For decades, Ohio was considered a swing state, but it’s now moved well to the right; Donald Trump won the state by about eight points in both 2016 and 2020, and Senator Sherrod Brown, the hoarse-voiced and scraggly-haired progressive now in charge of the Senate Banking Committee, is the only Democrat elected statewide.
But this year’s election for the open Senate seat feels different – and last night, the two candidates, Democratic Representative Tim Ryan and Republican author JD Vance, squared off last night in their first debate on Fox’s Ohio affiliate, Fox 8.
In a sign of how the state’s politics have changed, Mr Ryan spent much of the encounter attempting to separate himself from his party’s national leadership, saying out loud that Joe Biden should not seek re-election while breaking with Kamala Harris to declare that the US-Mexico border is not secure. One moderator asked him about his changing of position on abortion.
Underpinning this interrogation was a fact Mr Vance pointed out: according to FiveThirtyEight, Mr Ryan has voted with the Biden administration 100 per cent of the time. (In fairness, as a member of the House, he’s often had to swallow whatever the Senate proposes – or more specifically, whatever Senators Joe Manchin and Kyrsten Sinema deem acceptable.)
Mr Ryan, who has so far never sought higher statewide office until now, probably recognizes that Ohio’s political climate has changed over the years. He has historically been able to move with the times: while he previously received more than $15,000 from the National Rifle Association, he and I talked after 2018 Parkland massacre about how he changed his mind on guns and had since given the money away to groups focused on combating gun violence.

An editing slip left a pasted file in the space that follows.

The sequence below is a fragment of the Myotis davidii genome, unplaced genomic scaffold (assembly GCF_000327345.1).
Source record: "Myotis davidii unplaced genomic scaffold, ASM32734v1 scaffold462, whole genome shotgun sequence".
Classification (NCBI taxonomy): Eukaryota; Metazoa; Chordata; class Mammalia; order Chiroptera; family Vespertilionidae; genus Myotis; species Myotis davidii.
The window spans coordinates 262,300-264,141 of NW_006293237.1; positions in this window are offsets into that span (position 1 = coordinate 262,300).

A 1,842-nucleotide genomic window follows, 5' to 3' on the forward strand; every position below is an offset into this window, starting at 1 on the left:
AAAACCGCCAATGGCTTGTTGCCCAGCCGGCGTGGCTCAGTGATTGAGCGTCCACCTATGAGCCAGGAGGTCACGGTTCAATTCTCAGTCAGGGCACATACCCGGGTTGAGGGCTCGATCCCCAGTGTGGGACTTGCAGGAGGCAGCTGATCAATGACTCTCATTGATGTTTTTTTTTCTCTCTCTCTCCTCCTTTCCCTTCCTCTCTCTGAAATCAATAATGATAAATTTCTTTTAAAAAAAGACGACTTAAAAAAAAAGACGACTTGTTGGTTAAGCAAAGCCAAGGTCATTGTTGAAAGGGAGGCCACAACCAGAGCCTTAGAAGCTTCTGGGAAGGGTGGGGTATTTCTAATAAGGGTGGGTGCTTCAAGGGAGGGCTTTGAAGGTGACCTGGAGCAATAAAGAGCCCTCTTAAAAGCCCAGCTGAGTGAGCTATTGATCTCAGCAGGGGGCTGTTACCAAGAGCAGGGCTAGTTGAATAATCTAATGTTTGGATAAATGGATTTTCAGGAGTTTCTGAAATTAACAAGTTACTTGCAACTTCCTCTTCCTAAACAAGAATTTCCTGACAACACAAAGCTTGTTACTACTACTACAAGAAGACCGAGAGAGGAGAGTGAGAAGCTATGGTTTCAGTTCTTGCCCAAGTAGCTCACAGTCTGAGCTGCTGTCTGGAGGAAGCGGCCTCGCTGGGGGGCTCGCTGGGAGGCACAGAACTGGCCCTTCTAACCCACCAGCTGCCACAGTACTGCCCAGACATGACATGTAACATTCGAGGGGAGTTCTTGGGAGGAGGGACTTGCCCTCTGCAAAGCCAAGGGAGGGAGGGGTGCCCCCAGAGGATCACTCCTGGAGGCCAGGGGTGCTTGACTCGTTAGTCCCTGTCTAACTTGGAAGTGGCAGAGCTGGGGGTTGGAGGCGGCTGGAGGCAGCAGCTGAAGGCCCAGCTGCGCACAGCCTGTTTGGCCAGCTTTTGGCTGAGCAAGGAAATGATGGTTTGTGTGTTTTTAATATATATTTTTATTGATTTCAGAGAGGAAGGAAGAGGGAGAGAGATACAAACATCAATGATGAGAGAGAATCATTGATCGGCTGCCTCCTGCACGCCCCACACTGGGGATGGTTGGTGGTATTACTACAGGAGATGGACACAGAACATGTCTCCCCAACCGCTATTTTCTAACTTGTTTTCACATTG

In 2016, he was floated as a potential running mate for Hillary Clinton, a notion that I remember one high-up Democratic aide scoffing at a year later. Incidentally, when Ms Clinton made her notable gaffe where she said “because we’re going to put a lot of coal miners and coal companies out of business, right, Tim,” it was Mr Ryan she was addressing.
While Ms Clinton’s next words were that “we’re going to make it clear that we don’t want to forget those people”, the remark was immediately taken out of context and has circulated in clipped form ever since, with many holding it up as a sign that the Democratic Party is no longer in touch with the white working class.
After the Democratic meltdown that followed that November, Mr Ryan launched a quixotic campaign to challenge Nancy Pelosi for the position of House Minority Leader. It inevitably ended in failure. Afterward, he traveled the country for Democrats; in 2017, I caught him at an Iowa steak fry (an indicator someone is thinking of a White House run), which is when I saw his real skill for talking to white midwestern voters.
Instead of running for governor in 2018, he chose to run for president in 2019. But his campaign landed with a faint thud, his most notable moment coming when he told Bernie Sanders, “You don’t have to yell”. Like several other candidates in that year’s overstuffed field, he returned to his day job having made little impact.
All the while, his district has become redder and redder. In 2012, he won reelection with 72 per cent of the vote, but in 2020, he only won with 53, a sign that his re-election to the House was no longer all-but-guaranteed. And when the chance to run for an open Senate seat presented itself, he abandoned the idea of another House term and decided to go for the upper chamber instead.
Last night, Mr Ryan secured the debate’s most viral moment with a riff on Mr Trump telling a rally that “JD is kissing my ass.” But whether that – or anything else for that matter – will be enough to put him over the top is to be determined. For the Republicans, for whom Mr Vance is one of several extreme Trump-backed candidates who are struggling to pull ahead, it could help decide whether they get to control the Senate again; for Mr Ryan, it could determine whether his years of being a promising young Democrat will have come to anything.